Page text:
# Chernoff bounds on a random variable

I have some random variable with an expected value of $n/8$. I want to use Chernoff bounds to show that with some high probability, the actual value is at least $(1 - \epsilon)n/24$. How could I go about this?

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It's not really the Chernoff bound that applies here but Markov's inequality (en.wikipedia.org/wiki/Markov_inequality). The Chernoff bound is for a sum of independent random variables. – Akhil Mathew Apr 11 '11 at 17:51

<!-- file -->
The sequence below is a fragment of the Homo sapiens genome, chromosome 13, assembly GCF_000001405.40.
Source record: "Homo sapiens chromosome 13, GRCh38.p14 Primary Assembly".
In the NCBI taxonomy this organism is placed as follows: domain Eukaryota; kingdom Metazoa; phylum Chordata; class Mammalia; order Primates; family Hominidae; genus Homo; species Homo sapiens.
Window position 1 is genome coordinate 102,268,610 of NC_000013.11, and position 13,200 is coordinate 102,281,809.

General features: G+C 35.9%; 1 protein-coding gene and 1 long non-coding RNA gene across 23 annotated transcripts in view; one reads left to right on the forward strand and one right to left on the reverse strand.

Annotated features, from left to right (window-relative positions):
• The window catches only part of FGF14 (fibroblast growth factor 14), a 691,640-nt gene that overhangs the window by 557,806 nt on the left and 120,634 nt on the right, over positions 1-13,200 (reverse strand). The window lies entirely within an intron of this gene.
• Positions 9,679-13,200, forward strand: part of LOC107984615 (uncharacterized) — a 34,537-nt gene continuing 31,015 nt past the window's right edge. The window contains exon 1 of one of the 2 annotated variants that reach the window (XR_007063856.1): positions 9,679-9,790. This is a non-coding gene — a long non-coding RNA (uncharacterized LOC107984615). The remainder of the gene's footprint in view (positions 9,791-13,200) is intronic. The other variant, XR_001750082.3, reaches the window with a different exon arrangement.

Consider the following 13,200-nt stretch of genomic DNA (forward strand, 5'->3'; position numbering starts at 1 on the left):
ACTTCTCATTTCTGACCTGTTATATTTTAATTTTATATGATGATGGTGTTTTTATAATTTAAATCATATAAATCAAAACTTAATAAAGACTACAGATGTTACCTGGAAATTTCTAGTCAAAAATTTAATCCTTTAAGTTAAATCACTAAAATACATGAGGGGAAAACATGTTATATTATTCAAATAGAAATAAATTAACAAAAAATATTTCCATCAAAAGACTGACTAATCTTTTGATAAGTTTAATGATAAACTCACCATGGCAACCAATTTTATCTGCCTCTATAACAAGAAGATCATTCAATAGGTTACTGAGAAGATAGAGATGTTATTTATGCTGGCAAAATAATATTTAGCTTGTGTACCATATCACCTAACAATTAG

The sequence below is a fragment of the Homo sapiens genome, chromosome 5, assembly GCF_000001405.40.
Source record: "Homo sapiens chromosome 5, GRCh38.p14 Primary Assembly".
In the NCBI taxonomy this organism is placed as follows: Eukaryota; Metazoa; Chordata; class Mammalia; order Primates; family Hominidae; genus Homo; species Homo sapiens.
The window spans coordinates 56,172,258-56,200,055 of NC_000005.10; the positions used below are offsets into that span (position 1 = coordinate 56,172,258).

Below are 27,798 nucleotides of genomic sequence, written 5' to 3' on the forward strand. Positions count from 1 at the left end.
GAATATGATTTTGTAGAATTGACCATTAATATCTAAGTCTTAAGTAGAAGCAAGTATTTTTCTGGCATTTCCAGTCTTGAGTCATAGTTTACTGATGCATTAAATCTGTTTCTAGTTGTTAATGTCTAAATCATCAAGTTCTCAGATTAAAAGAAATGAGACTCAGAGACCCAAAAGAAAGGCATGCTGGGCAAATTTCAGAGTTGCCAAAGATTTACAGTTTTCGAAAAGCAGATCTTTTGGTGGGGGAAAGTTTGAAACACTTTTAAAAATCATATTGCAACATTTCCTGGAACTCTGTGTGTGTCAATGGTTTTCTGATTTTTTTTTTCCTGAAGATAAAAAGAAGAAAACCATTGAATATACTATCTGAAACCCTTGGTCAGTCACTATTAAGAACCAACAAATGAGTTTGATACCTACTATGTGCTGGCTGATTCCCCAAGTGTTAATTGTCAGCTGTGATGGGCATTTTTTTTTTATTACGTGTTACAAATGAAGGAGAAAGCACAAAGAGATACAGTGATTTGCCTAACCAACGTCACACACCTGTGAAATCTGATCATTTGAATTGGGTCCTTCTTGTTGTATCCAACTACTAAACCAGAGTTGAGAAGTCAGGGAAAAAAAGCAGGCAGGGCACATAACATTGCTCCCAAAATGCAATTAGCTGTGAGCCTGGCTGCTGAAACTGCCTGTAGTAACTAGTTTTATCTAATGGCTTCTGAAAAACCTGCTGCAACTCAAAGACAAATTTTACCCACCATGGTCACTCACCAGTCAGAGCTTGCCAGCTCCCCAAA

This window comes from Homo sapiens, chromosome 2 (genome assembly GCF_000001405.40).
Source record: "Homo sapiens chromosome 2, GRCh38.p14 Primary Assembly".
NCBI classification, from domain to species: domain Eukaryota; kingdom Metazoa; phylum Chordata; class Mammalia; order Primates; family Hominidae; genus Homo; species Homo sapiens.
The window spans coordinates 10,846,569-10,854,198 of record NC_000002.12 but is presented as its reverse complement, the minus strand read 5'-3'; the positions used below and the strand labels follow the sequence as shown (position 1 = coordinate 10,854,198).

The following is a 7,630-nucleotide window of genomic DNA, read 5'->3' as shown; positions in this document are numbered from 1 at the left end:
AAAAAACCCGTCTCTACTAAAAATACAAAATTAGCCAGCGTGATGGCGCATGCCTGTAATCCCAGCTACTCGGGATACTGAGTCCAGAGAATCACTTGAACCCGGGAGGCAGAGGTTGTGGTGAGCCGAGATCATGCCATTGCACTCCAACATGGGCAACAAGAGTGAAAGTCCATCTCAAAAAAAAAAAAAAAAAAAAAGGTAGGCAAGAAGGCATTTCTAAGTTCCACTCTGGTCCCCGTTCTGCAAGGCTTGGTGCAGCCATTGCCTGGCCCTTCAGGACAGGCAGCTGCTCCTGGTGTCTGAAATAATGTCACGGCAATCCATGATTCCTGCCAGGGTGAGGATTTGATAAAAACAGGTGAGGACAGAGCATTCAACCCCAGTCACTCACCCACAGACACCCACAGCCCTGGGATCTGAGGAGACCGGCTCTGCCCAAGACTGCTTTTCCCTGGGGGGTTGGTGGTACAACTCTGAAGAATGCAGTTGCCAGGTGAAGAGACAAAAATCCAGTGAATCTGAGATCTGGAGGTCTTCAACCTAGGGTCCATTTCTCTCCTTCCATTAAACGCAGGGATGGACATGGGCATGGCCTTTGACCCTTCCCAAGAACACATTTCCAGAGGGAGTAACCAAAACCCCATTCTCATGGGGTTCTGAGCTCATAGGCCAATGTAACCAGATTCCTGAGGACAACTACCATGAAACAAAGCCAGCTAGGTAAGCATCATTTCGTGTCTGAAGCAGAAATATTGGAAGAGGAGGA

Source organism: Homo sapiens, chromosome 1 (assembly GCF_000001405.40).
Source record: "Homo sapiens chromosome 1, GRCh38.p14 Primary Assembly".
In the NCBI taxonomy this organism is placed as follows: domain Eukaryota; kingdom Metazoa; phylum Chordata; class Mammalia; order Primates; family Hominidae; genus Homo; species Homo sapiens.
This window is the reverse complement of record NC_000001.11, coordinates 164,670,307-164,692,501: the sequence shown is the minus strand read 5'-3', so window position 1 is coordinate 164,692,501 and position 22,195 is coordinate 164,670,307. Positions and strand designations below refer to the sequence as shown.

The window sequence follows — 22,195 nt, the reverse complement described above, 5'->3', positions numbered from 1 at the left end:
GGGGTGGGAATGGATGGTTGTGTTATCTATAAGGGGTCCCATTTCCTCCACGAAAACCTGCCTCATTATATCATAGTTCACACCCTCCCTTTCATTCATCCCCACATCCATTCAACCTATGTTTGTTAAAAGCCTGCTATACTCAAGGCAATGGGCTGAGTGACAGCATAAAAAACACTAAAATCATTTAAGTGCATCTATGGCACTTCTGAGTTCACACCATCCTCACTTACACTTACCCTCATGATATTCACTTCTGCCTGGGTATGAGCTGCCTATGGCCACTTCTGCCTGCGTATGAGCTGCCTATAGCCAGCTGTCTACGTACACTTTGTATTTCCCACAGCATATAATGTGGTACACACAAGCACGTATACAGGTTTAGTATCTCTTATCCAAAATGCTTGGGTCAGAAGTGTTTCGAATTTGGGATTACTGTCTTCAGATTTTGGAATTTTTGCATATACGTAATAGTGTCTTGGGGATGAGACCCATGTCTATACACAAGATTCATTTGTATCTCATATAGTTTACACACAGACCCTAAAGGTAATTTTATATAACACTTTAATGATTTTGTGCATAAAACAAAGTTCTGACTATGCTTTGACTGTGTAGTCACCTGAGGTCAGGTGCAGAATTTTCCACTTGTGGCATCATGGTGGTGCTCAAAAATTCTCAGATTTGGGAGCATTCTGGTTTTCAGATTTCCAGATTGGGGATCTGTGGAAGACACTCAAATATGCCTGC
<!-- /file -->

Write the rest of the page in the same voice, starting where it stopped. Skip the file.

He never said that the r.v. is non-negative. In any case, to apply Markov here you need an upper bound. – Yuval Filmus Apr 11 '11 at 19:00
Please see my answer to math.stackexchange.com/questions/32457/…. It's about the same, with different numbers. You do need to know, however, that your random variable is a sum of 0/1 Poisson trials which are either independent or negatively correlated. – leif Apr 12 '11 at 5:50
I would advise some caution when using the answer leif refers to, for reasons explained in the comments. – Did Apr 12 '11 at 13:07

The result isn't true. Take the random variable which is $0$ w.p. $1-\epsilon$ and $n/8\epsilon$ w.p. $\epsilon$. Its expectation is $n/8$ yet it is not concentrated at all around its expectation.